(on the day of the massacre of the people of the Conestoga 250 years ago)
Come with me now, Bright Souls
and we’ll sit in a circle together.
Silently a while. Then we talk.
Light six candles
for the people of the longhouse
who died that wintry dawning.
The air is filled already
with too many words.
The day carries so many mutterings
on the wind, on the wings
of the vulture, drifting
above the broken fields.
If we are to keep awake,
to live in the place
where the heart stays open,
then perhaps we must look
into the teeth of the story.
Together we gaze at those shadows.
Together we speak their names.
Together we listen for the sparrow’s call.
At the place of the great stone
I did not speak their names.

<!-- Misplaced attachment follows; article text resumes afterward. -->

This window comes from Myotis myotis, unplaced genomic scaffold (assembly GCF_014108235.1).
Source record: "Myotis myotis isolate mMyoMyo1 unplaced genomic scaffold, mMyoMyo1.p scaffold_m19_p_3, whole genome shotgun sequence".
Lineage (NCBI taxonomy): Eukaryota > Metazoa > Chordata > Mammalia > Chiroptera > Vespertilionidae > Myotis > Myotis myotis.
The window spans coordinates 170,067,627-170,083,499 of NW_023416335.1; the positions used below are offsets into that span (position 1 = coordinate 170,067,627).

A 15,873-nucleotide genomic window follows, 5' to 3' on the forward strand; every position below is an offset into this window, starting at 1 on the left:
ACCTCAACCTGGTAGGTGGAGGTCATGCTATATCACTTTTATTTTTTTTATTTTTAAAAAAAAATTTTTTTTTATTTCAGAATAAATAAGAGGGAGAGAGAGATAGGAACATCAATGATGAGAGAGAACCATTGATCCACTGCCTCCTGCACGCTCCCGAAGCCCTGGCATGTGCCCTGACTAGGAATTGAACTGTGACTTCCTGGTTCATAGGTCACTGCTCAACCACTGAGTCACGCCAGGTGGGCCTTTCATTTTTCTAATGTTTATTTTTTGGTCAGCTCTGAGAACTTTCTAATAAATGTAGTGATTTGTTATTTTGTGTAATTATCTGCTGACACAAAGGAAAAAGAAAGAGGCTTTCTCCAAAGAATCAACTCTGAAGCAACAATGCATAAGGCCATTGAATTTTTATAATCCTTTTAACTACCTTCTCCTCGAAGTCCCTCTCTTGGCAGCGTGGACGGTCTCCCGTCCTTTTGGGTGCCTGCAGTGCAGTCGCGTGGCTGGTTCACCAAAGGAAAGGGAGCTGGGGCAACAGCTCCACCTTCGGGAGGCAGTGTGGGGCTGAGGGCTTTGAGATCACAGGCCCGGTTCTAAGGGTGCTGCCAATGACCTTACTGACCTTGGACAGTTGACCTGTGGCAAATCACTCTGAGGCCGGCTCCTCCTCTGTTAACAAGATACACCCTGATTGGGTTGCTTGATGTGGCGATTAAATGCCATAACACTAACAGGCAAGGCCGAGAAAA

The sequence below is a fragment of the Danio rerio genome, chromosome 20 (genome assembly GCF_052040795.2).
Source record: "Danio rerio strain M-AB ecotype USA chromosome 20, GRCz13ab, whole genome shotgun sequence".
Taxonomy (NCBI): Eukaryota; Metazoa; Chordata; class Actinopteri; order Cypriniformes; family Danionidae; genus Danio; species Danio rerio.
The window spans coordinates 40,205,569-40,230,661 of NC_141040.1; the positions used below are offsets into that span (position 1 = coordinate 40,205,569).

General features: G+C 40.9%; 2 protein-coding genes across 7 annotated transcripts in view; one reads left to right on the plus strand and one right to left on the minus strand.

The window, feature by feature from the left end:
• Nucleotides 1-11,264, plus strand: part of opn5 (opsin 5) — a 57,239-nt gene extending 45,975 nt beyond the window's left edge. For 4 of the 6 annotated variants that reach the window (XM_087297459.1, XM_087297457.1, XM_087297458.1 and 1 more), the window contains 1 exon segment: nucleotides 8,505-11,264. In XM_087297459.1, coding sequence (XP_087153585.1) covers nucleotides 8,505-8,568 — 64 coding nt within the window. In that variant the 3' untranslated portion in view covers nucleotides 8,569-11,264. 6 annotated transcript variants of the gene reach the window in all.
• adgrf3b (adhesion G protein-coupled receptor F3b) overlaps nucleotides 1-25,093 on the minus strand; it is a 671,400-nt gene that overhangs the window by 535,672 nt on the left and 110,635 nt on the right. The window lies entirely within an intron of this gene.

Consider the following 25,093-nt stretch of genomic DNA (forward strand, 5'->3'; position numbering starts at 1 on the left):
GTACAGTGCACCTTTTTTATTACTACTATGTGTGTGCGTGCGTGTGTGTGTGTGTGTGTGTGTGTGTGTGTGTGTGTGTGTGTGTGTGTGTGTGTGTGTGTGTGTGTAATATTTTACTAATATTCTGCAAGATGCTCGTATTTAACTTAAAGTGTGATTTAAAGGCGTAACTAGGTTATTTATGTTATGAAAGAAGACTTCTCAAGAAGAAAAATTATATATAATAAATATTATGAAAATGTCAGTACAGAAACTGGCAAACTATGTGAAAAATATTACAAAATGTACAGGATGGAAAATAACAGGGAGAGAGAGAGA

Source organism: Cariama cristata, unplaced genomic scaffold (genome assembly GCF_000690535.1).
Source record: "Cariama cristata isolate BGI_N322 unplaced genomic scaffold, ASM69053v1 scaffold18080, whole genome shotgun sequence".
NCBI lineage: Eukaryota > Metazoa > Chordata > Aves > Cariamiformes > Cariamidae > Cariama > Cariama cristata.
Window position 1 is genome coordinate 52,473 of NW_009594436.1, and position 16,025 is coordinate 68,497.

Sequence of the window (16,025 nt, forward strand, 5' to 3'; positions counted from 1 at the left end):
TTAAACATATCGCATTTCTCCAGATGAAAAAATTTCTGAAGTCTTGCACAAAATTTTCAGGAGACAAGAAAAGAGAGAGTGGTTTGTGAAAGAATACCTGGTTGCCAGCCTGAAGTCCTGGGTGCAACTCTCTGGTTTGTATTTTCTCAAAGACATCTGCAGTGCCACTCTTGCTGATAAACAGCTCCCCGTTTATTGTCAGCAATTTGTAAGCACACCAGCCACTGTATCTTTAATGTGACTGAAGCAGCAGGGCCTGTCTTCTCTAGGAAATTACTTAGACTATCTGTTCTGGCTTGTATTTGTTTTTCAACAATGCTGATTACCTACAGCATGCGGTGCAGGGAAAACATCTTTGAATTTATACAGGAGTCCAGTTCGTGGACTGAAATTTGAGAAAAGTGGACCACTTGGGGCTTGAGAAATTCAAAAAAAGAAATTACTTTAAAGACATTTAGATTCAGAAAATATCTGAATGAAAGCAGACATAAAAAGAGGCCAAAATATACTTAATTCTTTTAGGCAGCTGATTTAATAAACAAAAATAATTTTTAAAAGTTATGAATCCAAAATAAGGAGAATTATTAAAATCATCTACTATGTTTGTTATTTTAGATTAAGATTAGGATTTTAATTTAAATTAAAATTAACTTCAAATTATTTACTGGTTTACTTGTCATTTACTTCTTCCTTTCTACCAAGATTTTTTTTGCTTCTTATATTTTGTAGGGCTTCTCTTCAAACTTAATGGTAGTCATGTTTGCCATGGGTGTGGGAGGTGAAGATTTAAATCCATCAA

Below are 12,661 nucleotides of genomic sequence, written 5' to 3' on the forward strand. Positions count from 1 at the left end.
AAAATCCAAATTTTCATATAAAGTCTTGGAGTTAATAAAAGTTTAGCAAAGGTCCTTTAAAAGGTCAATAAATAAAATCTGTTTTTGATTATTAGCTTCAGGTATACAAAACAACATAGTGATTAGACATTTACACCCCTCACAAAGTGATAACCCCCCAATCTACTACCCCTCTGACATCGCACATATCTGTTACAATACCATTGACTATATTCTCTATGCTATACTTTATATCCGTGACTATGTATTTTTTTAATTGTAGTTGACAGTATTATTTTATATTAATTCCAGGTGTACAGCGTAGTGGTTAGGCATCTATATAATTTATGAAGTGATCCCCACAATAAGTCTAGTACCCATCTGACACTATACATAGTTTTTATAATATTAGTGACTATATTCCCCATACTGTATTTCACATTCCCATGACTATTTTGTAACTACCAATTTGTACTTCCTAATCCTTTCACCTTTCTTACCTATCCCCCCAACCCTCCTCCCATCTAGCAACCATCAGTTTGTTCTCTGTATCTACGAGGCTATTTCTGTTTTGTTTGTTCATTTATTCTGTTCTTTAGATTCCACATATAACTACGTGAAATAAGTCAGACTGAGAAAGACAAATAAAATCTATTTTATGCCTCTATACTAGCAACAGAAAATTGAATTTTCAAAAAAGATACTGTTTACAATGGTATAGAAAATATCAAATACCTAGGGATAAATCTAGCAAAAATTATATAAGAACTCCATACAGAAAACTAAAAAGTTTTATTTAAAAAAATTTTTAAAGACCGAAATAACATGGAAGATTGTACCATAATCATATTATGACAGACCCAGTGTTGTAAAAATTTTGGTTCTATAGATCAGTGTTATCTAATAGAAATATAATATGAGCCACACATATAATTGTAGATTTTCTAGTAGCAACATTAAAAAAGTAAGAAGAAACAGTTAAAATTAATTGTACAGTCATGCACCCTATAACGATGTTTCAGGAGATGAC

I left my shell there at that place
in the glittering sun.
Some days I cannot bear the darkness,
but I will close my eyes and sing
while you keep vigil near me.
And when you falter, too,
I will have found the strength renewed
to witness the tale while you sing to me.
Perhaps you will not believe me
when I tell you: As I drove
that road toward the River,
six deer ran across blue shadows
cast by afternoon sun on snow,
over the fields to the road.
They paused a moment to watch
the golden fish of my car approach,
then slipped across Indian Marker Road
and were gone, past the still pond
and into a fringe of wood.
1. Deer running through blue shadows on a snowy field
2. The winter slant of light, sparkling on snow
3. Roasted Brussels Sprouts, and radishes and turnips and potatoes and carrots
4. Snails. Who would have thought I would love snails so? Now that the fish has died, the snails provide much more entertainment than I would have expected. The big blue one has doubled its size in two weeks’ time. Their antennae are swirly.
5. Learning to listen, to wait
May we walk in Beauty.